Debt and Credit Cards
Most households have one or more credit cards and make debt payments every month. Student loans are another common debt. The interest rate of debt can vary and reach extreme levels for credit cards- I have heard of people with fairly good credit paying 29.9% on credit cards. The effect of this can be that you never pay off you debt. If you make minimum payments on a credit card, it can take 30 years to pay off a credit card! This reminds me of the old "company store" from coal mining days. Once you get in debt, it can be very hard to get out.
Best Ways to Save Money- Major Expenses
Your biggest bills present the best ways to save money if you can reduce them. Since these are the big expenses, there is the most opportunity to save money by cutting in these categories. All of these big expenses are recurring, so if you can find ways to save, it will save you money every month.
Ways to Save on Shelter
The most drastic way to reduce your bill for shelter is to move to a less expensive place to live. This may involve moving to a smaller house, or living further away from the most desirable neighborhoods. One downside of moving is that moving itself involves spending money on moving expenses before you start saving money on your rent or mortgage. Another downside is that moving is disruptive, especially if you have kids in school. I was able to move to a smaller property without moving to a different school district. If you can reduce your housing bill, you can save a lot of money every month.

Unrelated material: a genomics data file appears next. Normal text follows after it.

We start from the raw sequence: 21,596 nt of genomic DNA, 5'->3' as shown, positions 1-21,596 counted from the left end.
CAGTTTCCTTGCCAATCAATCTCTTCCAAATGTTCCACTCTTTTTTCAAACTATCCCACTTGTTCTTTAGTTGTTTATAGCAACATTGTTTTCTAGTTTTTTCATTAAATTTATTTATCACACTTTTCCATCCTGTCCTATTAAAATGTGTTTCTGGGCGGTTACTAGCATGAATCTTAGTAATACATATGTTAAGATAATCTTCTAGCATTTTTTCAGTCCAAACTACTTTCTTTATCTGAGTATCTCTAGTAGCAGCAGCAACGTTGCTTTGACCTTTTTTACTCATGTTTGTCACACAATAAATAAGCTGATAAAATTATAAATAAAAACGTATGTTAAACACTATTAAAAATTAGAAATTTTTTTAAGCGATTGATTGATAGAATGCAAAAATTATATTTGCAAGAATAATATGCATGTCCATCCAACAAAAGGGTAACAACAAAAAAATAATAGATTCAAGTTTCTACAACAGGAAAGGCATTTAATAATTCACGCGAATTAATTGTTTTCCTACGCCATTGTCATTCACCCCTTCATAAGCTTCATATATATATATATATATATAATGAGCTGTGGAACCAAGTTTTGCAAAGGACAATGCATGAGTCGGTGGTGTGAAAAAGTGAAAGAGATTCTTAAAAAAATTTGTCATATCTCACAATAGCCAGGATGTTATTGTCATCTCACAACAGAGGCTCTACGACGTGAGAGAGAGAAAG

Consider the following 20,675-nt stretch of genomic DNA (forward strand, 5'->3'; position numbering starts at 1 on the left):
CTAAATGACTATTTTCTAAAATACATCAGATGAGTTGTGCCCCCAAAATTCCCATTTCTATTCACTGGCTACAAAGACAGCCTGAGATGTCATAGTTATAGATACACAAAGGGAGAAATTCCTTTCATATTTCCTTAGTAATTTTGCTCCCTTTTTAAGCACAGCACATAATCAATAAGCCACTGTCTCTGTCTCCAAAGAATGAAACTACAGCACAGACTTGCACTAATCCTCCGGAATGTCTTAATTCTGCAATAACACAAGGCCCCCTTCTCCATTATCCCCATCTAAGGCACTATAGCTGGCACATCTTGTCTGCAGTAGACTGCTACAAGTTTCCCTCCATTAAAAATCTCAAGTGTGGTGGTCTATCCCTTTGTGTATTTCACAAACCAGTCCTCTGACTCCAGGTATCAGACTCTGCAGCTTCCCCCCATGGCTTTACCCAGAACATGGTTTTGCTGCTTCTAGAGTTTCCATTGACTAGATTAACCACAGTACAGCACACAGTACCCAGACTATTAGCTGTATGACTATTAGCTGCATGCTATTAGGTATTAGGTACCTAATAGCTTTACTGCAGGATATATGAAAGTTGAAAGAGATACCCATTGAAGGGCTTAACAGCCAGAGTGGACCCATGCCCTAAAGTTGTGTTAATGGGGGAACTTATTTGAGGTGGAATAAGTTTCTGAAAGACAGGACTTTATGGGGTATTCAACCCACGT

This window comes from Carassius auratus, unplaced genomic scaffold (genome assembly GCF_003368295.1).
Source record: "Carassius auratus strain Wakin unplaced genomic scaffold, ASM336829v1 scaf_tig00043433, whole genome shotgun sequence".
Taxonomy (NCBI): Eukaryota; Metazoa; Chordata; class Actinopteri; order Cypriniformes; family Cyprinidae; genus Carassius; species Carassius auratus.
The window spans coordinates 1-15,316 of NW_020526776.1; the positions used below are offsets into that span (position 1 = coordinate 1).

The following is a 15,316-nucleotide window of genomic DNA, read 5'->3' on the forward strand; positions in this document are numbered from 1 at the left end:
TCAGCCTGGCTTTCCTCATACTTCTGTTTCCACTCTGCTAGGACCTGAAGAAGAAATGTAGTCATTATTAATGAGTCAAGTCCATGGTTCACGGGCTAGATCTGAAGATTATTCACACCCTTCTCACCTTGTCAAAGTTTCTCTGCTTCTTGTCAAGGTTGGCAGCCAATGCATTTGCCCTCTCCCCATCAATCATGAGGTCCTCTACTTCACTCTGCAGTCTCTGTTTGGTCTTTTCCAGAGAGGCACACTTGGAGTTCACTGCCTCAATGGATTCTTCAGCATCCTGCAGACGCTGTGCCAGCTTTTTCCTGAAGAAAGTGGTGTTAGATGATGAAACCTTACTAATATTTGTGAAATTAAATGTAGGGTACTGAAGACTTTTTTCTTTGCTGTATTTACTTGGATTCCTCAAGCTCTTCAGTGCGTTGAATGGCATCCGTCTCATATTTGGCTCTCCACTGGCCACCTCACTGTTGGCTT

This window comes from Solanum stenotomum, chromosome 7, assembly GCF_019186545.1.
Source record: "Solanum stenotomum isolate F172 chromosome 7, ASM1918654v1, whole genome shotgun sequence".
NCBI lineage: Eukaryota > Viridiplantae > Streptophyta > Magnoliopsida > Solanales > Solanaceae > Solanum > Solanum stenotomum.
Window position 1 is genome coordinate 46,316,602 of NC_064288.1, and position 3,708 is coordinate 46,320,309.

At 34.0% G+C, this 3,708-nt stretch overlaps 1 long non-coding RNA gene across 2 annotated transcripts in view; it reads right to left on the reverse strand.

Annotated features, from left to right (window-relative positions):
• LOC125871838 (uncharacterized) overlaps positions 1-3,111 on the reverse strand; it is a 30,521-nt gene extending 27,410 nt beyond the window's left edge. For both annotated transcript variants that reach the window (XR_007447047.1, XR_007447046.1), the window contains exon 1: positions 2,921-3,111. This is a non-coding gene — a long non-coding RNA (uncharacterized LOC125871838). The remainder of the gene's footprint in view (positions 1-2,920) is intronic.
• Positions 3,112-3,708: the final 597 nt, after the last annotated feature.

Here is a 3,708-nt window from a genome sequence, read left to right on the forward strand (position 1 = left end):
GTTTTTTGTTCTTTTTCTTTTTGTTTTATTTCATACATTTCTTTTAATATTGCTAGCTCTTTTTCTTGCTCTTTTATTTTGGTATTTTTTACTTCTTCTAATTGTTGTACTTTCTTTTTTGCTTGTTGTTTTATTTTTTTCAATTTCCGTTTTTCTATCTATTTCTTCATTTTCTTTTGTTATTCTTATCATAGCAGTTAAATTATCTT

Another approach to reducing your housing bill if you have a mortgage is to consider refinancing your mortgage. This can reduce your monthly payments and save you money on interest payments over the long term. There are origination fees for a mortgage refinance, so you will need to stay in your house for some time to make it worth the cost to refinance. This mortgage refinance calculator can quickly give you an idea of how much you could save by refinancing.
Ways to Save on Food
The quickest and easiest way to save money on food is to stop eating out. You can prepare meals at home that are much healthier and less expensive than eating out. It takes work to plan your meals and prepare your own food at home, especially if you have become accustomed to eating out.
A good first step is to pack your lunch rather than eating out for lunch at work. As you transition to eating most or all of your meals at home, focus on your grocery bill. Buy products in larger sizes to save money. Start collecting and using coupons more often. Even if you already eat at home most of the time, there are opportunities to cut your grocery bill by planning and shopping carefully. Most people are overweight- so you can combine losing weight with saving money on food. This article describes how the average American could turn 23 pounds of extra weight into $700!
Ways to Save on Transportation
The best move is to avoid making car payments, but there are lots of people who need to drive to work, but do not have cash to buy a car.